Before the coronavirus pandemic, Marion Gammill Keller would have locked down her daughters’ summer plans by mid-April: all-day basketball, gymnastics and theater camps to occupy her energetic 8-year-old twins.
As of mid-May, Keller, a Houston finance executive, is still sorting out her their options, with virtual camps likely to play a part — and not the most economical one.
Even though online camps cost less, Keller doesn’t expect to save money. That’s because she and her husband are working, splitting their time between the office and home, which means they need to pay their caregiver to also work all summer, overseeing the twins who will probably attend “camp” through their screens at home.
“With virtual camps, you still need a person to take care of the kid,” Keller says.
From finances to children’s safety, uncertainty and questions abound for families trying to plan summer 2020. Parents typically spend about $300 per week on their child’s summer camps, which allows them to work while their kids are engaged in the outdoors, the arts or learning skills like coding.
But parents worry that virtual camps may not replace that experience, with many spanning only an hour or two a day, rather than offering full-day programming. At the same time, the $18 billion camp industry is facing a crisis as camp directors grapple with operating safely in a pandemic.
Many camps as of mid-May are still deciding whether they will offer in-person sessions this summer, with camp directors chasing rapidly evolving state and local regulations aimed at curbing the pandemic, says Tom Rosenberg, the chief executive of the American Camp Association, a trade association for camps.
His organization this month published a field guide for camp operations during COVID-19, which recommends new protocols such as temperature pre-screening for campers each of the 14 days prior to arriving at camp.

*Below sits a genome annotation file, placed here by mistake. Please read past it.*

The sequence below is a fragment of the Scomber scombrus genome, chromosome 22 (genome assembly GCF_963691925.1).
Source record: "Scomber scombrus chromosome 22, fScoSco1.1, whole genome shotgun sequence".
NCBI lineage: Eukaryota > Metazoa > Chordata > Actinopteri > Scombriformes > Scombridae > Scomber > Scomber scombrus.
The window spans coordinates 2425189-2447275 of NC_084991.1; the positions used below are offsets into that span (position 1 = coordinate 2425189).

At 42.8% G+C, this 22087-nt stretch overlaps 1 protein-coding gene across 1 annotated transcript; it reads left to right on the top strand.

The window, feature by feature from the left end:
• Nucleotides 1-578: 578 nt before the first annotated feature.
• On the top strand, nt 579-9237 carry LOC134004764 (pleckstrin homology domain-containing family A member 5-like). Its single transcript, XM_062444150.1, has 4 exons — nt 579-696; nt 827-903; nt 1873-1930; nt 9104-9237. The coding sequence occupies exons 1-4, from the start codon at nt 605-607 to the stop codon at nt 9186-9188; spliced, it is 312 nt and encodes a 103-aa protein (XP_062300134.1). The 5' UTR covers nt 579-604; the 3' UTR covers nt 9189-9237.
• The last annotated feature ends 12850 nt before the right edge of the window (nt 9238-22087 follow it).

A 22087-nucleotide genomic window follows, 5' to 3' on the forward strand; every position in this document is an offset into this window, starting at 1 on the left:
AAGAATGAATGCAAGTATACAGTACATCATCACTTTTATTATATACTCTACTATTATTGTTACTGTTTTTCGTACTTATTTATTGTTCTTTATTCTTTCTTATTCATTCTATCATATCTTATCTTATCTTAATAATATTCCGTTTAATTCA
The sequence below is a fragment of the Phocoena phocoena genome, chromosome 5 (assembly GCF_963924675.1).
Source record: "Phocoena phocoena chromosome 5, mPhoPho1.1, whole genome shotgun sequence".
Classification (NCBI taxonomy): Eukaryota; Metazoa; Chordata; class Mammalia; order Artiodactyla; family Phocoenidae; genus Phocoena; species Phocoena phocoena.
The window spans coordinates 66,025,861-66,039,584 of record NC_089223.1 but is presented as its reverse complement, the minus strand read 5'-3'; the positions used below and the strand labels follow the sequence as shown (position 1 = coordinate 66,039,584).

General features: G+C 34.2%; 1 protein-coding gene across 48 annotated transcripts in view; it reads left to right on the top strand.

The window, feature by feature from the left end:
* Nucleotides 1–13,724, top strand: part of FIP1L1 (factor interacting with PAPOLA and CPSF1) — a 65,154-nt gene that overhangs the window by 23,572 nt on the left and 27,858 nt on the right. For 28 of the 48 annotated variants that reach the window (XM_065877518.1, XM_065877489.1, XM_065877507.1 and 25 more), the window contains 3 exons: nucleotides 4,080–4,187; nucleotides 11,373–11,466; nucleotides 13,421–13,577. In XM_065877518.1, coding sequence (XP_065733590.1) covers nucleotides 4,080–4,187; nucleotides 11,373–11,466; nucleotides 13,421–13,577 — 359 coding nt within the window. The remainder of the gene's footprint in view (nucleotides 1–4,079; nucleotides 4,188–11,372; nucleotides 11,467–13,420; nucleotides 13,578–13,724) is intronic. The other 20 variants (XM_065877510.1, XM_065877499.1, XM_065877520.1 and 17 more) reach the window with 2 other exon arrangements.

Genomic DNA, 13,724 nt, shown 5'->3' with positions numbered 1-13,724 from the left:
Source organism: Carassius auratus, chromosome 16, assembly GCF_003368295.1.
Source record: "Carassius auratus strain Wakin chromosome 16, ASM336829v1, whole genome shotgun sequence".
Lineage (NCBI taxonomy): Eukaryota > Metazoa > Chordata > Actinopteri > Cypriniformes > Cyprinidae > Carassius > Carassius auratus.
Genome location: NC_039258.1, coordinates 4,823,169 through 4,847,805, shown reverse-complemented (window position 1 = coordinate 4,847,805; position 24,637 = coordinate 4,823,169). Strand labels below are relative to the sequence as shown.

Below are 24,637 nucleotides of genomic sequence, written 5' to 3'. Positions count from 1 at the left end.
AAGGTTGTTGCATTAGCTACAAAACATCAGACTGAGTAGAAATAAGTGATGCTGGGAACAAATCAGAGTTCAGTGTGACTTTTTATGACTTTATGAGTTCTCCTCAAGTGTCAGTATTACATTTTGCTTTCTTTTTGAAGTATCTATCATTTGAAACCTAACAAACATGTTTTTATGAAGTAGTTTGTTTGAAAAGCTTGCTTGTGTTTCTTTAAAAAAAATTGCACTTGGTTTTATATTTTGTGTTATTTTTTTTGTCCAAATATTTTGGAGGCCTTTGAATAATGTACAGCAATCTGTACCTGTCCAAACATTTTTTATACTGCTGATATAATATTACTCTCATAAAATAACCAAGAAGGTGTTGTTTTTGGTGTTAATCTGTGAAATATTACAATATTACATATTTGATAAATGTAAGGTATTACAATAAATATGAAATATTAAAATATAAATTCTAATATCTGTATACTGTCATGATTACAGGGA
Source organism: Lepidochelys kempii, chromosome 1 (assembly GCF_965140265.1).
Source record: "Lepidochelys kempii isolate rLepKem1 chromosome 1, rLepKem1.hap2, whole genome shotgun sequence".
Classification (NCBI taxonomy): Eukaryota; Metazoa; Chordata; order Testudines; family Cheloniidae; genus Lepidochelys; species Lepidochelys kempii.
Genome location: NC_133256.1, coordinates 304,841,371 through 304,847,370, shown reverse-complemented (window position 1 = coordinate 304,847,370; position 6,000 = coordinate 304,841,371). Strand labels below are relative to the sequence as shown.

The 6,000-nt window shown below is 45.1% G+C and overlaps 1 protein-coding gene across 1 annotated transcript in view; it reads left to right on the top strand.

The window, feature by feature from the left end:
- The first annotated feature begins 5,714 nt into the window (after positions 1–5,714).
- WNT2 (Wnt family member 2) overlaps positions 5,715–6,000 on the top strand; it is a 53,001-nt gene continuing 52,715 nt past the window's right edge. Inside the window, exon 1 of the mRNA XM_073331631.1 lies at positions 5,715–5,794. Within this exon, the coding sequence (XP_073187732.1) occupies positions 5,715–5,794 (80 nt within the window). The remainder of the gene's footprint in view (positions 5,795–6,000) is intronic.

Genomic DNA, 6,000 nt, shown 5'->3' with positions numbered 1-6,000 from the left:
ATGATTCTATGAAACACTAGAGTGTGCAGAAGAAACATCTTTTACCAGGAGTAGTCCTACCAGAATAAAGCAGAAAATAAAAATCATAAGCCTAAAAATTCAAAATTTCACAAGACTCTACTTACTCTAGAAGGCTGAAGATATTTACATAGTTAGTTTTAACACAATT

The dilemma of virtual camp could also pose problems for parents who have set aside pre-tax dollars in dependent-care flexible spending accounts for summer camps. Because pre-tax dollars can be used only for child-care expenses that allow parents to work, it’s not clear whether virtual camps, which typically don’t offer full-day programming, will qualify for reimbursement, experts say. The good news is that the IRS in May loosened its rules about FSA accounts, allowing parents to readjust their contributions.
Safety is top of mind for John Shaw and Anna Kate Mackle, musicians in St. Petersburg, Florida, who both plan on teaching at a North Carolina music camp — virtually. Their daughter, 14, is set to attend a music camp in Vermont which has neither canceled nor shifted online. Aside from concerns about her safety, they’re now reconsidering the camp’s cost, which stands at more than $6,000.
“These camps aren’t cheap,” Shaw says. “I would probably talk with them about rearranging the finances, since we’ve lost work ourselves.”
Camps that have switched to virtual programs typically have reduced their prices. Others have extended registration deadlines to give parents more time to consider their options.
One of those is Hosmer Point, an overnight camp in Vermont. A typical summer two-week session consists of swimming and boating, archery and crafts — but the camp recently announced it would instead offer “Hosmer at Home,” a virtual version of itself.
Instead of roughly $2,200 for a two-week session, the camp is asking families to pay what they can, ranging from about $50 to $350. It’s also extended its registration deadline to June 1, compared with its typical mid-March deadline for tuition payment.
So far, parents are weighing their options. Carrie Glessner, administrative director of Hosmer Point, notes that about 15% of campers have signed up for virtual camp as of mid-May. She’s hoping that about half will eventually sign up.
“We didn’t want to cancel without offering something else,” Glessner says.
There’s also the question of whether families want to pay for more online programming following months of Zoom classes.
That’s something Isabel Koral understands. Koral, a 19-year-old college student, just finished her semester of online classes, and was planning to work as a counselor at the Massachusetts camp that she attended from age 10. Those plans changed when the camp recently announced it wouldn’t open this summer due to the pandemic. The camp isn’t offering a virtual version of itself.
“One of the parts of camp that kids and parents definitely really like is that you are spending a month without your phone,” Koral says. “I would see why people would see virtual camp as very twisted — it’s just adding to your screen time.”
The ACA’s Rosenberg predicts that this summer could lead to innovations in summer programs, such as new technology and platforms for online camps. But he’s aware of the frustrations that some campers and parents feel when they consider a summer of screen time.
The stress of the pandemic means “our kids need camp more than ever,” he adds. “Many kids are cast adrift in a sea of screens.”